Businesses and Complying with the Ontario Ministry of Labour

Peninsula Team

June 27 2019

Ontario’s Ministry of Labour establishes the labour laws businesses need to comply with in the Employment Standards Act (ESA). The ESA outlines both employer obligations and employee rights. The Ministry of Labour has many requirements of employers, but here are a few key responsibilities all Ontario businesses should be aware of.  

Hours of Work 

The number of hours employers can require employees to work in a day and a week is determined within the ESA. Typically, the maximum number of hours an employee can work is eight hours a day and 48 hours a week. The Ministry of Labour also specifies the rules for break times, overtime and agreements for exceeding hours of work.  

Public Holidays

Ontario has nine annual public holidays during which most employees are entitled to have the day off work. Employers are responsible for providing employees with accurately calculated public holiday pay for these days. There are also some additional holidays that are not recognized as public holidays by Ontario’s Ministry of Labour but that many employers give off.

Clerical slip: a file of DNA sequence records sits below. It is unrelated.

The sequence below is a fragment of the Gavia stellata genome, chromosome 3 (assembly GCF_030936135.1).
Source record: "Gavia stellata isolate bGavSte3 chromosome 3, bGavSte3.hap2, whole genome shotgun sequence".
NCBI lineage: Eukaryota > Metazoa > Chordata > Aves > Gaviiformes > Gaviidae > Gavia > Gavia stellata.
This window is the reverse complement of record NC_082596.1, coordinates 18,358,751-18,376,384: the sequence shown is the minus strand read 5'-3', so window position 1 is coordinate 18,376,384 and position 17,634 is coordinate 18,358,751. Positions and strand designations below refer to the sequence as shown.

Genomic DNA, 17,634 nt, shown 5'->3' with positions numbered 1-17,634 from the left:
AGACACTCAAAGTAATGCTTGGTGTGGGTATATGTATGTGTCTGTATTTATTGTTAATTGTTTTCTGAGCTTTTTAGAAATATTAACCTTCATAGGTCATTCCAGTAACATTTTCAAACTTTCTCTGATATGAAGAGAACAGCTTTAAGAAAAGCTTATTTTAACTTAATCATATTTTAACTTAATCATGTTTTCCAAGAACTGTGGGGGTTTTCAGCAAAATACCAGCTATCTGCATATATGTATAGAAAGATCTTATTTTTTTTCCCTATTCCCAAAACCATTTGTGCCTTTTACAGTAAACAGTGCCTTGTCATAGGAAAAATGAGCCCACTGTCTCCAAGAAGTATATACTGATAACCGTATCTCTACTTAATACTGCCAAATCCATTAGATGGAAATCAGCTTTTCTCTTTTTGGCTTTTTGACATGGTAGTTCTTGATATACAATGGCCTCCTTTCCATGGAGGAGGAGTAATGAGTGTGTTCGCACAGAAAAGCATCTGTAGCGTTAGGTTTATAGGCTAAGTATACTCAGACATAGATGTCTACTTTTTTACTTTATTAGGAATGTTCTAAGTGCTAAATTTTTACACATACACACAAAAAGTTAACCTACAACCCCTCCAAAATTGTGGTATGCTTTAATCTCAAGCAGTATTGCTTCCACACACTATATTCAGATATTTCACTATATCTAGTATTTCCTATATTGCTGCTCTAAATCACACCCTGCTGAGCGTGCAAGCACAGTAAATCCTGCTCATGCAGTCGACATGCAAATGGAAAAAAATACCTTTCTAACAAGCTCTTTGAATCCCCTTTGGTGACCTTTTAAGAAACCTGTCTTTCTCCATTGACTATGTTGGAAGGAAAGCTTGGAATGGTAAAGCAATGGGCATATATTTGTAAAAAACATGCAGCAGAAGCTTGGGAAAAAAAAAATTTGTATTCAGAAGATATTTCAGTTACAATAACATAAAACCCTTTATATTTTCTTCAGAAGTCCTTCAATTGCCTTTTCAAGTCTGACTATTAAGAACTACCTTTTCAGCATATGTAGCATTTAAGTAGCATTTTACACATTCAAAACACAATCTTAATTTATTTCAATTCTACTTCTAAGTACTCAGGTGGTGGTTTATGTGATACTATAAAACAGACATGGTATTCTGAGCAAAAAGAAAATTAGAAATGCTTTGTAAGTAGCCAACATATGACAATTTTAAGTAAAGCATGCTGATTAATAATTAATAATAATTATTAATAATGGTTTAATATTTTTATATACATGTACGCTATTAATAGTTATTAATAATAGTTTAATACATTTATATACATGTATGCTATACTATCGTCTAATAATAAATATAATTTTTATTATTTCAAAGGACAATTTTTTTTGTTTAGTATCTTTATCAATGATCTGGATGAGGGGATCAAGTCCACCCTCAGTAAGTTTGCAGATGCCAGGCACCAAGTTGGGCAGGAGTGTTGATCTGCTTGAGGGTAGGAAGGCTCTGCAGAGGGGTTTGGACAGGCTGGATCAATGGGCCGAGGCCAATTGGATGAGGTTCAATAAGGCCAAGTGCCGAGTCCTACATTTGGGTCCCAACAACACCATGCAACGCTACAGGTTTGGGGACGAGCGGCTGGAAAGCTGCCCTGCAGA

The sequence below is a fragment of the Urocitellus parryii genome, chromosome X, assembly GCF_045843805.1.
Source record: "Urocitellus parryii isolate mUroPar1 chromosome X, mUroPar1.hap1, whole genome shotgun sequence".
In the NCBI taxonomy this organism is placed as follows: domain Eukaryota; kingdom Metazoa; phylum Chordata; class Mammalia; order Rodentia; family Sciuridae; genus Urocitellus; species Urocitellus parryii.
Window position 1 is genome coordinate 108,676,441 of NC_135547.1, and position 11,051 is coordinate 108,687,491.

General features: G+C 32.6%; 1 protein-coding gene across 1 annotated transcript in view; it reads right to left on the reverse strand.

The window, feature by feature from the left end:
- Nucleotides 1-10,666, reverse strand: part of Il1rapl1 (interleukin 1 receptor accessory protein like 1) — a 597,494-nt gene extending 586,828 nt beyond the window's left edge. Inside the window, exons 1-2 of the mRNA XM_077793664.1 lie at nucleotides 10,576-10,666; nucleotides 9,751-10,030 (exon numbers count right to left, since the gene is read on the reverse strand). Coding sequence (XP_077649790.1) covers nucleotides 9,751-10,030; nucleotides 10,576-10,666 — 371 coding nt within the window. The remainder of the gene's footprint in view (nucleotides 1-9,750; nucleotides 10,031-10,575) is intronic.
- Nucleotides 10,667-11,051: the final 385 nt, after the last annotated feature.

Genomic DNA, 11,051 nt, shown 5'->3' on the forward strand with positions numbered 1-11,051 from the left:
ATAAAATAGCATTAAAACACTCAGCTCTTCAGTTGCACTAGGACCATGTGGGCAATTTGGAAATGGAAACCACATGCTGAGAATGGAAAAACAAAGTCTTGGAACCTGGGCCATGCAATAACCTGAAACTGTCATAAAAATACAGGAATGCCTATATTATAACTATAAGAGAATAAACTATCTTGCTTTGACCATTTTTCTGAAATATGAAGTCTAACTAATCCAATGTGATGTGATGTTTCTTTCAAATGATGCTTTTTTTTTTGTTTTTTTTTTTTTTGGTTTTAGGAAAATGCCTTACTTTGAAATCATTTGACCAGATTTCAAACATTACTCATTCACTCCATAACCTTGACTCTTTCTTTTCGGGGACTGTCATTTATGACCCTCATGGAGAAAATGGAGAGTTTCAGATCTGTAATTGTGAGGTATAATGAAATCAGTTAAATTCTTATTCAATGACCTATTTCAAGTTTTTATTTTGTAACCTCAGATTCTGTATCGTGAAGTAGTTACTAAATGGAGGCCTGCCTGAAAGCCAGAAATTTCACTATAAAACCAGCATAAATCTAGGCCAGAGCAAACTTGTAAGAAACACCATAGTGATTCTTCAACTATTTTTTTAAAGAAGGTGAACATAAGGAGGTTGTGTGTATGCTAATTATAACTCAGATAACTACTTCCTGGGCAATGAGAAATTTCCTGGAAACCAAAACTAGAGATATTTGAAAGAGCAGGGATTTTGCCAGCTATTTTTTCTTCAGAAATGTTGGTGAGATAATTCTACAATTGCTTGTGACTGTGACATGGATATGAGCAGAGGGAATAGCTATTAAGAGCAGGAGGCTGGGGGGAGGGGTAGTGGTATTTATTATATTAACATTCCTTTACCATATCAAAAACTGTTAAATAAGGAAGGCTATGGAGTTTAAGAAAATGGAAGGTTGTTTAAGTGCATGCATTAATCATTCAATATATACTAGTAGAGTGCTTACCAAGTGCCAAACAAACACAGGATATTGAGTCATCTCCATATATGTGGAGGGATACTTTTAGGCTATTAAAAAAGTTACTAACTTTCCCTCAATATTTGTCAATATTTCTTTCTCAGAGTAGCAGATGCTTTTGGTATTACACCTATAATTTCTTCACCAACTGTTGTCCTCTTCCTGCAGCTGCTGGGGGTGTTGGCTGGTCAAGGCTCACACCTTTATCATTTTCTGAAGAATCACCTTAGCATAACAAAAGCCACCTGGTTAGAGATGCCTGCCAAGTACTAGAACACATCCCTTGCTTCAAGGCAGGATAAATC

Vacation Time and Pay

Employers are required to provide employees with a certain number of vacation days. Most employees are entitled to at least two weeks of paid vacation each year. The instruction for calculating vacation pay are outlined in the ESA and employers are responsible for providing the necessary vacation time with accurate pay.  

Leave of Absence

The Ministry of Labour acknowledges that employees may have to take a leave of absence for reasons other than vacation. Under the ESA, eligible employees are entitled to take several job-protected leaves from work. This includes maternity and parental leave, bereavement leave and sick leave.  

Termination Notice and Pay

If an employer wishes to terminate employment, an employee is generally entitled to a written termination notice, termination pay instead of notice, or both. The ESA provides guidelines on how to legally terminate employment and give correct compensation.   Keeping track of all the laws of the Ministry of Labour can be time consuming and complicated. If you are feeling overwhelmed or want to make sure your business is on track, contact us today!

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